Hon. F. S. G. Calthorpe 1892 1935 England cricket captain
Tom Lowry 1898 1976 New Zealand cricket captain
Alistair Cooke 1908 2004 Broadcaster
Jacob Bronowski 1908 1974 Scientist and mathematician
Tom Killick 1907 1953 England cricketer
Lord (Saville) Garner 1908 1983 British High Commissioner to Canada, Head of the Diplomatic Service
James Reeves 1909 1978 Author and literary critic
Don Siegel 1912 1991 American film director and producer
David Clive Crosbie Trench 1915 1988 24th Governor of Hong Kong
Peter Mitchell 1920 1992 Biochemist; won the 1978 Nobel Prize for Chemistry for his discovery of the chemiosmotic mechanism of ATP synthesis
Sir John Jardine Paterson 1920 2000 Businessman in India
Raymond Williams 1921 1988 Literary and cultural critic
Harry Johnson 1923 1977 Economist
Edwin Boston 1924 1986 Clergyman and steam enthusiast
Maurice Cowling 1926 2005 Historian of "high politics"
Harold Perkin 1926 2004 Social historian
J. B. Steane 1928 2011 Music critic and musicologist
Antony Armstrong-Jones, 1st Earl of Snowdon 1930 2017 Photographer and film-maker and ex-husband to the late Princess Margaret, Queen Elizabeth II's sister
Peter Hurford 1930 2019 Organist and composer
David McCutchion 1930 1972 Academic
Michael Podro 1931 2008 Art historian
Richard Hey Lloyd 1933 2021 Organist and composer
Ted Dexter 1935 2021 England cricket captain
Peter G. Fletcher 1936 1996 British conductor and author
Colin Renfrew, Baron Renfrew of Kaimsthorn 1937 Archaeologist
Herb Elliott 1938 Athlete; gold medallist in the 1500 metres at the 1960 Summer Olympics
Barry Kay 1939 2020 Immunologist
Fernando Vianello 1939 2009 Italian economist
Deryck Murray 1943 West Indies cricketer
Lisa Jardine 1944 2015 Historian
Roger Scruton 1944 2020 Philosopher
Paul Harrison 1945 Founder of the World Pantheist Movement, UNEP Global 500 Roll of Honour, author
Roger Toulson 1946 2017 Justice of the Supreme Court of the United Kingdom
Sir David Hare 1947 Playwright
Stefan Collini 1947 Literary critic and historian
Sir Rupert Jackson 1948 Justice of the Court of Appeal of England and Wales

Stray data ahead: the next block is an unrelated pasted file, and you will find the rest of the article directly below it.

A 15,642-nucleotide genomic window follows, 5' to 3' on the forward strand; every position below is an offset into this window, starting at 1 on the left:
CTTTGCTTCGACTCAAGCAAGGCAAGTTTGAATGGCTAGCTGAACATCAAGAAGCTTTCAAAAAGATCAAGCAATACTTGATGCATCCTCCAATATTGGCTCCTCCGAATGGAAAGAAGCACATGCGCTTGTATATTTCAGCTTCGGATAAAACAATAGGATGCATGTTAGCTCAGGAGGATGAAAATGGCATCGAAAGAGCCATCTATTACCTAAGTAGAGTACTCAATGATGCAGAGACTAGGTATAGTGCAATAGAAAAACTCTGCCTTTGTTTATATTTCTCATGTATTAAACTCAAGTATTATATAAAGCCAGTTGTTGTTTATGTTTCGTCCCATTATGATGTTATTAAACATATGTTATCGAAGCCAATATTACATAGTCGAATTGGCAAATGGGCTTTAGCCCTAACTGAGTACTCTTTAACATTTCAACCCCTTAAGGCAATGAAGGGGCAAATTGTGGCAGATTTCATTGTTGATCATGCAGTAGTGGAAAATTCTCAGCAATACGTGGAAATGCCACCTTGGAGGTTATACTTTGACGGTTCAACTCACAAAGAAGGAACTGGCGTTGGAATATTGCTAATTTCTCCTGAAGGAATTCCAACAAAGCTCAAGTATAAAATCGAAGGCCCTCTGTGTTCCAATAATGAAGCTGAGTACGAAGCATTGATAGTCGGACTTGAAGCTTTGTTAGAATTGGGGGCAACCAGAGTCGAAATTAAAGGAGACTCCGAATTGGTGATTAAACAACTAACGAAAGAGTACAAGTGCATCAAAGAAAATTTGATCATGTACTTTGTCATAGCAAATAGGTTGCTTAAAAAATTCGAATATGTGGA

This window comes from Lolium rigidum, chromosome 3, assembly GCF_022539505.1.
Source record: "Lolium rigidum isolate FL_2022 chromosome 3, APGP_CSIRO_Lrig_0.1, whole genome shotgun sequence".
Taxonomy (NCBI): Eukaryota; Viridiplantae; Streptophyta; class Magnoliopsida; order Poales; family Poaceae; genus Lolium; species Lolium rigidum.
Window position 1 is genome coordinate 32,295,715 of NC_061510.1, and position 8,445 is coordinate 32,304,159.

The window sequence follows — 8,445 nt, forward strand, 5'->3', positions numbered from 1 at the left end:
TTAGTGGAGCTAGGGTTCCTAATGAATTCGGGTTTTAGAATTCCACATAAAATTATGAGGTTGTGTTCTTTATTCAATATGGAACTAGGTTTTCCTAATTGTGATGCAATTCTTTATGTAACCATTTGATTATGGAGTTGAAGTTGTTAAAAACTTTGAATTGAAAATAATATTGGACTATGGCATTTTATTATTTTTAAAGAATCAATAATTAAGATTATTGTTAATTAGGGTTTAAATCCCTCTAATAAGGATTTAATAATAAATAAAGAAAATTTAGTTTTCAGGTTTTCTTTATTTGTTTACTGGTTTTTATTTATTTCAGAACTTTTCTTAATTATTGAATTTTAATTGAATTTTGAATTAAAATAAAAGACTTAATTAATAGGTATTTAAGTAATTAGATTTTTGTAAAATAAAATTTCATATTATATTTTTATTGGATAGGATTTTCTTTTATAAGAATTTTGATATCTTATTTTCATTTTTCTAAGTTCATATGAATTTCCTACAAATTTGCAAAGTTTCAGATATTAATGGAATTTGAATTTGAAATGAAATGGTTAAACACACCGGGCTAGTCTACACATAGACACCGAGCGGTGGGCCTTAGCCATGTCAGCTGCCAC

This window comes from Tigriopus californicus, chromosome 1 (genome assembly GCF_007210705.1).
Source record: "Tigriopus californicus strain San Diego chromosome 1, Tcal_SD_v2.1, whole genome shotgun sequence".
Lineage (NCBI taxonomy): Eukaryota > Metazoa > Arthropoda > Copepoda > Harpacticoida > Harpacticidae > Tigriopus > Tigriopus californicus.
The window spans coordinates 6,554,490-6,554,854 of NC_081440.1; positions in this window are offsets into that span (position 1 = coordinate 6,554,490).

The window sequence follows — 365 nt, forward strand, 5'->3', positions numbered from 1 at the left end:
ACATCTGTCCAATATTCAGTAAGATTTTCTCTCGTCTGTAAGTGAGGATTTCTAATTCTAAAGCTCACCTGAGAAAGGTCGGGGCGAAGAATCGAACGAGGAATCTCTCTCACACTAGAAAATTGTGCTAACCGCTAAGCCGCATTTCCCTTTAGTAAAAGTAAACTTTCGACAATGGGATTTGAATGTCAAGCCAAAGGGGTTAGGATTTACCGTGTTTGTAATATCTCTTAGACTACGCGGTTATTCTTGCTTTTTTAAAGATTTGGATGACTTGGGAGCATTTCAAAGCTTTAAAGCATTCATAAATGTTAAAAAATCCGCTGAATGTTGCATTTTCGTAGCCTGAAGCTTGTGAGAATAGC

Simon Hornblower 1949 Professor of Classics and Grote Professor of Ancient History, University College London
Aidan Bellenger 1950 Historian, former abbot of Downside Abbey.
Tony Wilson 1950 2007 Journalist, founder of Factory Records
David Wootton 1950 Lord Mayor of London
Kimberley Rew 1951 Songwriter and guitarist
Malcolm Archer 1952 Director of Chapel Music at Winchester College
Bernard Silverman 1952 British statistician and Master of St Peter's College, Oxford.
Geoff Hoon 1953 Former Secretary of State for Defence, Chief Whip, Secretary to the Treasury and Secretary of State for Transport
Anthony Julius 1956 British lawyer
Andrew Mitchell 1956 Secretary of State for International Development (from May 2010)
Nick Hornby 1957 Novelist and journalist
Shaun Woodward 1958 British politician, former Secretary of State for Northern Ireland
John Baron 1959 British Conservative politician
James O'Donnell 1961 Organist and Master of the Choristers of Westminster Abbey
Theodore Huckle 1962 Counsel General for Wales
Glen Goei 1962 Film and theatre director
Quentin Letts 1963 British journalist, currently writing for the New Statesman
Andrew Solomon 1963 Writer and professor of Clinical Psychology; winner of the 2001 National Book Award and Pulitzer Prize finalist
Prince Edward 1964 Duke of Edinburgh
James Wood 1965 Literary critic
Philip Hensher 1965 Novelist and journalist
Stephanie Theobald 1966 Novelist and journalist
Lewis Pugh 1969 Endurance swimmer and Ocean advocate
Turi King 1969 Professor of Public engagement and Genetics at the University of Leicester
Giles Dilnot 1971 Television presenter and journalist
Charles Harrison 1974 Organist and Master of the Choristers of Chichester Cathedral
Ros Atkins 1974 Journalist
Dominic Sandbrook 1974 Historian
Alexis Taylor 1980 Musician with Hot Chip, composer, singer
Grace Chatto 1985 Musician with Clean Bandit and Massive Violins, singer
Jason Forbes 1990 Actor, comedian

See also